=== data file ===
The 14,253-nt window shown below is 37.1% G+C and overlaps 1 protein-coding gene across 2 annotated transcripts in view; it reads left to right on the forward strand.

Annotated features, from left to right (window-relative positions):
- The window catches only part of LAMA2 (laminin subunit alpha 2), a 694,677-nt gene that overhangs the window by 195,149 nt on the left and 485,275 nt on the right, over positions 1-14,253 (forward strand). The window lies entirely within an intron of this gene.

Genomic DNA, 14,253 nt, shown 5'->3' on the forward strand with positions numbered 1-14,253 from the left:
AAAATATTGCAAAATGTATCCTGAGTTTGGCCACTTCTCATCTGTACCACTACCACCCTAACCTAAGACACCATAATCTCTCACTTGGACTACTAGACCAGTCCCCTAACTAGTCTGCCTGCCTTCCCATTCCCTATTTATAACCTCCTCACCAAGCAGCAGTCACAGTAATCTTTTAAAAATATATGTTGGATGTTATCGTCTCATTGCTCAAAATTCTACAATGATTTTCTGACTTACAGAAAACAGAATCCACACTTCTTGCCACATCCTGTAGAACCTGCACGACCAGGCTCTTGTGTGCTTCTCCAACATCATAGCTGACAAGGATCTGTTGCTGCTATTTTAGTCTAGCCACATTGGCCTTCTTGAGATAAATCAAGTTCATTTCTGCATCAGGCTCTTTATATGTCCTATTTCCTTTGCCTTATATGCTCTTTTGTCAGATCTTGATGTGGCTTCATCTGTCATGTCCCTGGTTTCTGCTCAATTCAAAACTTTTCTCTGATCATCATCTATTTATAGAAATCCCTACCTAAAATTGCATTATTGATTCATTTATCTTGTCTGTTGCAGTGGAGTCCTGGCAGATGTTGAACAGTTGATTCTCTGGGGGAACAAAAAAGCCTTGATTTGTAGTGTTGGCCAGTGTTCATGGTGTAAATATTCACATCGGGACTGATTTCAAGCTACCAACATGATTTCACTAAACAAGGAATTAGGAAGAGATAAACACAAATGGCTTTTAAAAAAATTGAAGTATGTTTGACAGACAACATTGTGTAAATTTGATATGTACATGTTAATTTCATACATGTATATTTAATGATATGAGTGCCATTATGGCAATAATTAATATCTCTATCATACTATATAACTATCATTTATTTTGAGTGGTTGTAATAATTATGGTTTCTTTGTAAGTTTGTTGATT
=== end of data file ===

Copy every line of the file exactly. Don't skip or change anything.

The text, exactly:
The 14,253-nt window shown below is 37.1% G+C and overlaps 1 protein-coding gene across 2 annotated transcripts in view; it reads left to right on the forward strand.

Annotated features, from left to right (window-relative positions):
- The window catches only part of LAMA2 (laminin subunit alpha 2), a 694,677-nt gene that overhangs the window by 195,149 nt on the left and 485,275 nt on the right, over positions 1-14,253 (forward strand). The window lies entirely within an intron of this gene.

Genomic DNA, 14,253 nt, shown 5'->3' on the forward strand with positions numbered 1-14,253 from the left:
AAAATATTGCAAAATGTATCCTGAGTTTGGCCACTTCTCATCTGTACCACTACCACCCTAACCTAAGACACCATAATCTCTCACTTGGACTACTAGACCAGTCCCCTAACTAGTCTGCCTGCCTTCCCATTCCCTATTTATAACCTCCTCACCAAGCAGCAGTCACAGTAATCTTTTAAAAATATATGTTGGATGTTATCGTCTCATTGCTCAAAATTCTACAATGATTTTCTGACTTACAGAAAACAGAATCCACACTTCTTGCCACATCCTGTAGAACCTGCACGACCAGGCTCTTGTGTGCTTCTCCAACATCATAGCTGACAAGGATCTGTTGCTGCTATTTTAGTCTAGCCACATTGGCCTTCTTGAGATAAATCAAGTTCATTTCTGCATCAGGCTCTTTATATGTCCTATTTCCTTTGCCTTATATGCTCTTTTGTCAGATCTTGATGTGGCTTCATCTGTCATGTCCCTGGTTTCTGCTCAATTCAAAACTTTTCTCTGATCATCATCTATTTATAGAAATCCCTACCTAAAATTGCATTATTGATTCATTTATCTTGTCTGTTGCAGTGGAGTCCTGGCAGATGTTGAACAGTTGATTCTCTGGGGGAACAAAAAAGCCTTGATTTGTAGTGTTGGCCAGTGTTCATGGTGTAAATATTCACATCGGGACTGATTTCAAGCTACCAACATGATTTCACTAAACAAGGAATTAGGAAGAGATAAACACAAATGGCTTTTAAAAAAATTGAAGTATGTTTGACAGACAACATTGTGTAAATTTGATATGTACATGTTAATTTCATACATGTATATTTAATGATATGAGTGCCATTATGGCAATAATTAATATCTCTATCATACTATATAACTATCATTTATTTTGAGTGGTTGTAATAATTATGGTTTCTTTGTAAGTTTGTTGATT